In the book we call Matthew’s Gospel, Jesus said the following about money:
“Do not store up for yourselves treasures on earth, where moths and vermin destroy, and where thieves break in and steal. But store up for yourselves treasures in heaven, where moths and vermin do not destroy, and where thieves do not break in and steal. For where your treasure is, there your heart will be also. “The eye is the lamp of the body. If your eyes are healthy, your whole body will be full of light. But if your eyes are unhealthy, your whole body will be full of darkness. If then the light within you is darkness, how great is that darkness. “No one can serve two masters. Either you will hate the one and love the other, or you will be devoted to the one and despise the other. You cannot serve both God and money.”
Our society loves money. In years to come, perhaps historians will look back on this era and say ‘those were the guys who loved money’. But the fact is, most societies there have ever been have had some level of love for money. People want it, people work themselves to the bone for it, and people even kill for it. Money is a big deal. In today’s world we are drip-fed mini-sermons about money all the time. Every advert we see and hear pushes forward a worldview that says we need certain things, and to get them we’ll need money.
Ironically, this is a very religious thing. Every day, we hear messages which tell us to place trust, value and security in material things, and that the way to get these things is through money. Our culture is repeatedly telling us that the things we long for, the things which at the deepest level we crave, will be fulfilled, or at least partly fulfilled, by the products on offer. If only, if only we all had these shoes or this wristwatch, we would be carefree, attractive, and popular, just like the people in the contrived TV scenarios and the airbrushed photos. Of course, on one level we all know this is happening, and we know it’s baloney. But…advertising still works.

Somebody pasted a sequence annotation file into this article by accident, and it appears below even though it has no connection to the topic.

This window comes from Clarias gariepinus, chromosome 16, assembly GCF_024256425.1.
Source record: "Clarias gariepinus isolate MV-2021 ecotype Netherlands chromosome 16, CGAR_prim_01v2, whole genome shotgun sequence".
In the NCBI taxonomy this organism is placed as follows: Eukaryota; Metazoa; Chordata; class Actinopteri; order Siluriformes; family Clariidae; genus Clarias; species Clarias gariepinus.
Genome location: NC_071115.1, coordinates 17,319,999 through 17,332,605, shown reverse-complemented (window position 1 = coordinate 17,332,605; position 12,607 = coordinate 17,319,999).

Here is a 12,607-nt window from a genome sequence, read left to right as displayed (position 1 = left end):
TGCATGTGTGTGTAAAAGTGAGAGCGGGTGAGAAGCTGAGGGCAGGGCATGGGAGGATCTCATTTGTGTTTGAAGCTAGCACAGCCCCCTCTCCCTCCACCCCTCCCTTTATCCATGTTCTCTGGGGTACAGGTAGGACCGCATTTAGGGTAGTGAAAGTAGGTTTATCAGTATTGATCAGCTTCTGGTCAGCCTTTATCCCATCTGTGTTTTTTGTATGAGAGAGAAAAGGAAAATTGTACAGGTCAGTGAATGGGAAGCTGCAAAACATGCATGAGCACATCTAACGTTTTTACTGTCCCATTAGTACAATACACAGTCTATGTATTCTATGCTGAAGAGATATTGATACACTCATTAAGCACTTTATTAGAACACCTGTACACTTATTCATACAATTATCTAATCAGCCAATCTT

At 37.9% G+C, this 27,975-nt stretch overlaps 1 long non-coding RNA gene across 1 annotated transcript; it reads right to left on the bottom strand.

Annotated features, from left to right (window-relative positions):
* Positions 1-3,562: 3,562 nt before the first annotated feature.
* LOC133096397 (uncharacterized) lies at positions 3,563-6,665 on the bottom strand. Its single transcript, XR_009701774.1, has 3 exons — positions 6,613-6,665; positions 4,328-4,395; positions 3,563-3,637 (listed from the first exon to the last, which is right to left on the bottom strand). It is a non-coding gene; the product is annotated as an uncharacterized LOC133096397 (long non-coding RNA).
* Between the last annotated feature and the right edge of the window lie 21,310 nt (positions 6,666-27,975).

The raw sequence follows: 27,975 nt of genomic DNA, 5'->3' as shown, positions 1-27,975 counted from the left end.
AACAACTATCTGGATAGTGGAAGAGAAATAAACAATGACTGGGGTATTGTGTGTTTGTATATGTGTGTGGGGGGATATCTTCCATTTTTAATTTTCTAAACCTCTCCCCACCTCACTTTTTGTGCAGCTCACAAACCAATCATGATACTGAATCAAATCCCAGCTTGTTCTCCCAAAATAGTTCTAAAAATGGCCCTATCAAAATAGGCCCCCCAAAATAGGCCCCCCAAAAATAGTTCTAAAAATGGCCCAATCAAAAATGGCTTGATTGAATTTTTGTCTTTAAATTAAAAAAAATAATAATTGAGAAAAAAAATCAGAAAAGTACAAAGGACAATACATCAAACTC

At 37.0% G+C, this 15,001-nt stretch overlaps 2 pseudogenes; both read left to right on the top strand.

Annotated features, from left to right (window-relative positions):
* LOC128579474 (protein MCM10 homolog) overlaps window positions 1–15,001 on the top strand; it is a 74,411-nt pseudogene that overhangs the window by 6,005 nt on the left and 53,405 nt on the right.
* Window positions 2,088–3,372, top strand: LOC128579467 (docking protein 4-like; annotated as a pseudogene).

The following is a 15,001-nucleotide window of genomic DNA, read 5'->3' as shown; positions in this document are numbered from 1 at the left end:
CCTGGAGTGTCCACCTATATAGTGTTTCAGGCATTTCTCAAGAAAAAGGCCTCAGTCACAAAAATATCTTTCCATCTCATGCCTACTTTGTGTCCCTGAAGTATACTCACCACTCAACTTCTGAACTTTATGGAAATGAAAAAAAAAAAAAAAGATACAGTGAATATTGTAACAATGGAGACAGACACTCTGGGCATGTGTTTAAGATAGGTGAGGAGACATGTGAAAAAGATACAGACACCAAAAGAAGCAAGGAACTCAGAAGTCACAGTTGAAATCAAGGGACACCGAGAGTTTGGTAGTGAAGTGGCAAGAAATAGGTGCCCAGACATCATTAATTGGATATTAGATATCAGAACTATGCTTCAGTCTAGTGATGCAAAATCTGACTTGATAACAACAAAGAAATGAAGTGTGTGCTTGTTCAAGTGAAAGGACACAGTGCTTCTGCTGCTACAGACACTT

In JRR Tolkien’s The Lord of the Rings, Gollum refers to the ring at the centre of the story as ‘the precious’. Whoever has the ring seeks to control it, but in reality they increasingly comes under its mysterious power. At the centre of our souls, there is a precious. Something is all-important to each of us, to the point that we would sacrifice other things for it. It might be a relationship, a cause, a religion or a car. We all treasure something. For many, the thing most highly treasured is money. But of course, nobody ever thinks that excessive materialism affects them. It’s always someone else’s problem.
Many people don’t realise that Jesus spoke a lot about money. The presumption is that he said a lot of things about being nice, appreciating flowers, and trying your hardest not to be ‘judgmental’. However, about a quarter of what Jesus said was in some way about the very practical subject of money. But he doesn’t say what you would expect.
This passage is from what is known as The Sermon on the Mount, in the book we have come to call Matthew’s Gospel. The group gathered for this sermon was largely made up of poor, working class people.